The Website Isn’t Your Problem
Inside The New York Times building next week, it’s going to get harder to do your job. Clifford Levy, a Pulitzer prize winning journalist, and former coworker tweeted that the way to get this company thinking mobile first, is to block the website. Wait, what?
Just like Arthur and the others, I believe very strongly that if The Times is to survive, it needs to think about its apps and mobile website a hell of a lot more than www.nytimes.com, or “triple dub” as it’s known inside the company. But is blocking the site for its own employees really the right way to do that?
It feels like a punishment. Your dad is turning off the TV and making you eat your vegetables. This kind of paternalistic attitude is not what will spur the brilliant engineers and journalists at the Times to improve their pocket-sized offerings and consider the report from a mobile angle.
So what’s a better way to get a company as large and old as The New York Times to care more deeply about its report on phones, tablets, and watches? There’s no magic bullet, but in my years there I saw incredible ideas, people, and talent wasted on a website with declining traffic while the iOS app suffered a lack of attention from the newsroom. I saw initiative after initiative to make mobile more important flounder while many of the reporters still aimed to be on the front page of a gray piece of paper.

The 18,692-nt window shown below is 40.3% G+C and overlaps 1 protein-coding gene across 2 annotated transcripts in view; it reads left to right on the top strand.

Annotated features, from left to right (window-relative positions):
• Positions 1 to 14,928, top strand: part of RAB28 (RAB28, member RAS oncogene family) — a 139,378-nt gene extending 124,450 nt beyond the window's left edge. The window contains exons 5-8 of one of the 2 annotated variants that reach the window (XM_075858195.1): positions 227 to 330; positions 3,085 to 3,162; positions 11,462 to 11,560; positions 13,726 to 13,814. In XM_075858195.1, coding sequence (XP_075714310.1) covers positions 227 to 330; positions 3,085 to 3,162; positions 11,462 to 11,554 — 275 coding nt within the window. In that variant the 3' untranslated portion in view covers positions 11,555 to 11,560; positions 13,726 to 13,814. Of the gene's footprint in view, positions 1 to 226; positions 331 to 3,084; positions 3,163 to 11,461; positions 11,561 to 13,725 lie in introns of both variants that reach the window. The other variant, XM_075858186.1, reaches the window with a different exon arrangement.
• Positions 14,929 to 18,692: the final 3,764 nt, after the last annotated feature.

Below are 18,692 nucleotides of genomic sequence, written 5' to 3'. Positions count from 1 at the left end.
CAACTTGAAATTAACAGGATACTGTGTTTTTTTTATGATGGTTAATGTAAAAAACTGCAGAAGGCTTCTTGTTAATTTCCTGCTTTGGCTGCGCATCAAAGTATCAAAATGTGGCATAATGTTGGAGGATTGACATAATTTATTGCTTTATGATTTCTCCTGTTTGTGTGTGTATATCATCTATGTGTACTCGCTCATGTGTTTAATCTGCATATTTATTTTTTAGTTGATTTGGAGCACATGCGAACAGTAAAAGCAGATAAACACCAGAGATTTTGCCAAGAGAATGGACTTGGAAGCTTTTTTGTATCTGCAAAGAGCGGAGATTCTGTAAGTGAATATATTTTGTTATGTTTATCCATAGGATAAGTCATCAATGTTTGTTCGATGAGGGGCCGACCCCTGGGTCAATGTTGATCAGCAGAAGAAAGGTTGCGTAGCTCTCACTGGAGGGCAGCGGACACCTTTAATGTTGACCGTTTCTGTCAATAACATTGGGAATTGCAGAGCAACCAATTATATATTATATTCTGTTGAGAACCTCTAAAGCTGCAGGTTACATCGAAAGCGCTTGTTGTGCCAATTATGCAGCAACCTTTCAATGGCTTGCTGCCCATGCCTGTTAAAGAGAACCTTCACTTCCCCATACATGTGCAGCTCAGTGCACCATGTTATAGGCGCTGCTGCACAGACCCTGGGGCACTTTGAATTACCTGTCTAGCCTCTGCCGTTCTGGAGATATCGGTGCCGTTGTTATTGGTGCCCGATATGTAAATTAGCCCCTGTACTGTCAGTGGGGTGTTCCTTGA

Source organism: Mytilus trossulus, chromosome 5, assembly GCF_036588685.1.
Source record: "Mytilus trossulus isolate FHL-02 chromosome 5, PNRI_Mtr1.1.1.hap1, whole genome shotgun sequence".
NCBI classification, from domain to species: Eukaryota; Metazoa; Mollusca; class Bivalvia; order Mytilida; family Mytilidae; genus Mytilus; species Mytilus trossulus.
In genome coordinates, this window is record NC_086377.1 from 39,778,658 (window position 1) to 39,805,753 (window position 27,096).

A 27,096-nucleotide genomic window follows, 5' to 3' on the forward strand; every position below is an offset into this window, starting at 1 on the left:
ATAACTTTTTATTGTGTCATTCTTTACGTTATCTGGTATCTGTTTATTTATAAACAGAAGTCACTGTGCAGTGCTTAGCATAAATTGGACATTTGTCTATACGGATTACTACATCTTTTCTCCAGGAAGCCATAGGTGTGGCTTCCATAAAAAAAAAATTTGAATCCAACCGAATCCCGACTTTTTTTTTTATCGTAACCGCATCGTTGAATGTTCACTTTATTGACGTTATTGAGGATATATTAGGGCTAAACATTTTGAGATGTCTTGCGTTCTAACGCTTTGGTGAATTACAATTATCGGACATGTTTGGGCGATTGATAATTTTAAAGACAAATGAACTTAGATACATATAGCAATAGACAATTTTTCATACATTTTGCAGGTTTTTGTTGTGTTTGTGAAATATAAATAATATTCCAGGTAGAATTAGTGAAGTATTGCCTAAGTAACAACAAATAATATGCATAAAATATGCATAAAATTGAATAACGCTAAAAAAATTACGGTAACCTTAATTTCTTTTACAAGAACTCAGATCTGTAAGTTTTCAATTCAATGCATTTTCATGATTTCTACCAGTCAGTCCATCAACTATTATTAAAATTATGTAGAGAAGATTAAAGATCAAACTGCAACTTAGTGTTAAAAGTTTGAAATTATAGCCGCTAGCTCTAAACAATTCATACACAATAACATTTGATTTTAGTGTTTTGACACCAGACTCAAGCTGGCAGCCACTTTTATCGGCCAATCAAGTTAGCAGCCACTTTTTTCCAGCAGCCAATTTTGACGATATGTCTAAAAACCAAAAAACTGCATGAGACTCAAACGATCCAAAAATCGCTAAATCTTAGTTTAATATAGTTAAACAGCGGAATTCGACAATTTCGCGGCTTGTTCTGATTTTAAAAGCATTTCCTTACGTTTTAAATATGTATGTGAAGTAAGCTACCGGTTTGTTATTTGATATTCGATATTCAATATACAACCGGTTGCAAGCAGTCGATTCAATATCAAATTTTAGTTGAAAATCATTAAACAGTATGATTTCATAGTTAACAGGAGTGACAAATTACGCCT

It may be that the way to make sure that employees of the Times care more about mobile is to point out when these failures happen, to be critical of the web first mindset, and to remind people every time they try to perfect a web layout, that they’re doing so for a rapidly declining number of readers. Along with that, the Grey Lady should be celebrating the teams and people who are getting this right, without putting people who still rely on the website in time out.
The newsroom brass at the Times are trying to solve a social problem with a technical solution and I can’t imagine anyone there that’s too happy about it. It feels robotic, oppressive, and downright annoying. Honest conversation and critique of the attitudes and norms of a century old organization will almost certainly be received better than playing with the valve of information flow inside the Times. I hope they reconsider.